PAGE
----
Racial Disparities in the Risk for Thromboembolic Events in COVID-19 Patients during the Height of the SARS-CoV-2 Pandemic and Impact on Outcomes. Journal Article

Authors: Nam, J; D'Andrea, M; O'Hara, A; Staszewski, L; Pozin, J; Wozniak, A; Korepta, L; Halandras, P; Soult, M; Aulivola, B
Article Title: Racial Disparities in the Risk for Thromboembolic Events in COVID-19 Patients during the Height of the SARS-CoV-2 Pandemic and Impact on Outcomes.
Abstract: OBJECTIVE: The primary objective of this study is to assess the risk of thromboembolic events in hospitalized patients with COVID-19 and study the impact of thromboembolic events on hospital course and mortality risk during the initial height of the SARS-CoV-2 pandemic. METHODS: A retrospective review of all adult inpatients (=18 years old) with COVID-19 infection at a single academic institution from March 15, 2020 - July 1, 2020 was performed. Collected data included patient demographics, comorbidities, hospital admission type, thromboembolic events, laboratory values, use of anticoagulants/antiplatelet agents, hospital length of stay, and in-hospital mortality. Logistic regression was used to estimate associations between risk factors and thromboembolic events. RESULTS: A total of 826 inpatients with COVID-19 were identified. Of these, 56% were male, average age was 60.9 years, and race/ethnicity was reported as % Hispanic in 51%, non-Hispanic Black in 25% and non-Hispanic White in 18%. A total of 98 thromboembolic events were documented in 87 patients (10.5%). Hypertension, coronary artery disease, and chronic limb threatening ischemia were associated with an increased incidence of thromboembolism (p 0.05). Hispanic patients had higher incidence of thromboembolism compared to White non-Hispanic patients [OR (CI): 2.237 (1.053, 4.754), p = 0.036]. As D-dimer increased, the odds of thromboembolic event increased by 5.2% [OR (CI): 1.052 (1.027, 1.077), p 0.001]. Patients with thromboembolic events had longer hospital stay (Median 13 vs. 6 days, p 0.001), higher likelihood of ICU admission (63% vs 33%, p 0.001), and higher in-hospital mortality (28% vs 16%, p = 0.006). Arterial thromboembolic events were associated with higher in-hospital mortality than venous thromboembolic events (37% vs 15%, p = 0.027). CONCLUSION: During the initial height of the SARS-CoV-2 pandemic, thromboembolic events were relatively frequent in hospitalized patients with COVID-19. Racial disparities were seen with an increased proportion of minority patients admitted with respect to percentages seen in the general population, There was also significantly increased incidence of thromboembolic events in Hispanic patients. Thromboembolic events were associated with significantly longer hospital stay and higher in-hospital mortality. Patients with arterial thromboembolic events fared worse with significantly higher mortality than those with venous events. Inconsistencies in anticoagulation management early in the pandemic may have contributed to poor outcomes and more contemporary management outcomes need to be investigated.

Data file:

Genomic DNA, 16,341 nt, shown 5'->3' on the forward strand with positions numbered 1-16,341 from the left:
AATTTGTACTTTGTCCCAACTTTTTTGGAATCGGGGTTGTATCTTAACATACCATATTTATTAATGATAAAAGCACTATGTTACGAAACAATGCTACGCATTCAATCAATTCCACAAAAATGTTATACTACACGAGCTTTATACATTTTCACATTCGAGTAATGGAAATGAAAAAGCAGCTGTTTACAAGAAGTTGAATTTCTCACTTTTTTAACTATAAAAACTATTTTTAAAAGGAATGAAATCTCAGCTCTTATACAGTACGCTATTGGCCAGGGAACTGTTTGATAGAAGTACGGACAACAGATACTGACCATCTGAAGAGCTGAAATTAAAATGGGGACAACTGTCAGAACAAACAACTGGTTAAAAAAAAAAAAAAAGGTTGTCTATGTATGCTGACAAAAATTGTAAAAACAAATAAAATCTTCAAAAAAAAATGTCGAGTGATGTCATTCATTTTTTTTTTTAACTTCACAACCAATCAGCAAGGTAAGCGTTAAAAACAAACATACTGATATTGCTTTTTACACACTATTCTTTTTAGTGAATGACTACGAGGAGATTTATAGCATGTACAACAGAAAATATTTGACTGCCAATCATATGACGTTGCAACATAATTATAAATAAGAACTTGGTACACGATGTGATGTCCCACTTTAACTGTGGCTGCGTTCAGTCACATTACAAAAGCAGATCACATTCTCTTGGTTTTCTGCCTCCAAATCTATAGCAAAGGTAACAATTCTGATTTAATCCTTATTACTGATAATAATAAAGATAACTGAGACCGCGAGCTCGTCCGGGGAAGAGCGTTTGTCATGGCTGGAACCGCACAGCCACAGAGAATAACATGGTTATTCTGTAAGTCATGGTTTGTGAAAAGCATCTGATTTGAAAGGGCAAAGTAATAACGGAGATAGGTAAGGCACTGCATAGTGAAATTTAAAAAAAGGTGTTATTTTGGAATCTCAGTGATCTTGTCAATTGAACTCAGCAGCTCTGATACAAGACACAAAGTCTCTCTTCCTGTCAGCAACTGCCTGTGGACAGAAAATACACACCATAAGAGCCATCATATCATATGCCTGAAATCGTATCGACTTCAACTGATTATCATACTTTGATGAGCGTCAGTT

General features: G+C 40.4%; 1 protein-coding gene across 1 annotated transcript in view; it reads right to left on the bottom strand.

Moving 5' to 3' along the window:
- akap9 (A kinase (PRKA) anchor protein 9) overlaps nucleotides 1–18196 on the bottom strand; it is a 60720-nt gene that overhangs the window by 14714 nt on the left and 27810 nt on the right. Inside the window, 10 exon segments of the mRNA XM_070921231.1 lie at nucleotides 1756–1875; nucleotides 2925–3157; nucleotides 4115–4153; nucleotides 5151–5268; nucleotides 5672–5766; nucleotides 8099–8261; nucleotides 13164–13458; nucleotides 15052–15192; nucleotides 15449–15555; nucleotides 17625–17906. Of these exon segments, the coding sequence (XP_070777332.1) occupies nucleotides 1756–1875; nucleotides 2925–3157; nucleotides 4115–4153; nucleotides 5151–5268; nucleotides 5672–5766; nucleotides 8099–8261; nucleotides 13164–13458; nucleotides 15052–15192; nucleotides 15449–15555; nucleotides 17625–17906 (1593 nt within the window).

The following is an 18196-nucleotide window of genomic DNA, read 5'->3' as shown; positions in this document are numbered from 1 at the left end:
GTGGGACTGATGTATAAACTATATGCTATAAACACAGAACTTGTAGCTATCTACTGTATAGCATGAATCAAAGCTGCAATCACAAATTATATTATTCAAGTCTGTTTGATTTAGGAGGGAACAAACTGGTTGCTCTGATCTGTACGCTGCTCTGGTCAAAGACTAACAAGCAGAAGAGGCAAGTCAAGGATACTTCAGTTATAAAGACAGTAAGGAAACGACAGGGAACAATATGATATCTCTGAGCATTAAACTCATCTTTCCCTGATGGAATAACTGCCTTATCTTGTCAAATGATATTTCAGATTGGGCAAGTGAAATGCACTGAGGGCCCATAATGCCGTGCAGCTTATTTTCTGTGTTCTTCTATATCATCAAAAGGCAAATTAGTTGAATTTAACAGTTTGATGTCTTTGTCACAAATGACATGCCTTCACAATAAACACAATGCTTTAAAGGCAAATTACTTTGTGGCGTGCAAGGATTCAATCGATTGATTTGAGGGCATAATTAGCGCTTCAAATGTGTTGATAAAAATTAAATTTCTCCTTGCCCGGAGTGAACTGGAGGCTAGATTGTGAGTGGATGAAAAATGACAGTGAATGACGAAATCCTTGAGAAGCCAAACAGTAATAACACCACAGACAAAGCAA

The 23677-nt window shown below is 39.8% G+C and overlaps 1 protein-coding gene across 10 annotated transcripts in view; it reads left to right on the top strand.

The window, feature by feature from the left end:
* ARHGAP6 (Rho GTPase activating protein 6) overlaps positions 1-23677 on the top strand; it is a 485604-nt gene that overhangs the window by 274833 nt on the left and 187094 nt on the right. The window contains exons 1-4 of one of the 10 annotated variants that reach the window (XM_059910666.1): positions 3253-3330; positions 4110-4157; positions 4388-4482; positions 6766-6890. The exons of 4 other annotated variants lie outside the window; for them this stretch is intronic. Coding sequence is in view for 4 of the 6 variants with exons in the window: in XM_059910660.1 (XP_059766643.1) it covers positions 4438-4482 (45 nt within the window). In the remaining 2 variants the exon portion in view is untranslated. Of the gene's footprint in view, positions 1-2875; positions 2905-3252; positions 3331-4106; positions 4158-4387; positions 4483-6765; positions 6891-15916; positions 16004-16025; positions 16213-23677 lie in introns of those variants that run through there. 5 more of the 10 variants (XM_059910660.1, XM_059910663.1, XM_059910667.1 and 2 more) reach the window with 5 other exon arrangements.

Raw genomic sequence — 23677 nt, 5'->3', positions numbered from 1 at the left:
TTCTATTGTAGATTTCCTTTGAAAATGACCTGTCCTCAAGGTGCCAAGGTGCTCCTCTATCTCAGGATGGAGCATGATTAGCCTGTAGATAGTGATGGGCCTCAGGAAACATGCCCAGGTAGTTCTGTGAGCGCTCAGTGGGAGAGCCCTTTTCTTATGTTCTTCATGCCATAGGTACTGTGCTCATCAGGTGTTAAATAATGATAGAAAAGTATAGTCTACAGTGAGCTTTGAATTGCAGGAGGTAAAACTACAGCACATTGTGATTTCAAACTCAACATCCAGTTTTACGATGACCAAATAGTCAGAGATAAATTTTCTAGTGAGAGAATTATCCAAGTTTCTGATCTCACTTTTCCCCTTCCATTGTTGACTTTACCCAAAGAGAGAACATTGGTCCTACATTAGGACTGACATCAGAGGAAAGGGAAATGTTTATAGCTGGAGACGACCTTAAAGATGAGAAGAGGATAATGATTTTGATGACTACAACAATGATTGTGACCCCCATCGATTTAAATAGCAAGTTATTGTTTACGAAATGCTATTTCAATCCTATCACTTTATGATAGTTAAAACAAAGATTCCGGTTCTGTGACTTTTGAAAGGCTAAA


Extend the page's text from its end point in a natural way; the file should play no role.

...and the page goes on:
Journal Title: Annals of Vascular Surgery
ISSN: 1615-5947; 0890-5096
Publisher: Unknown  
Date Published: 2022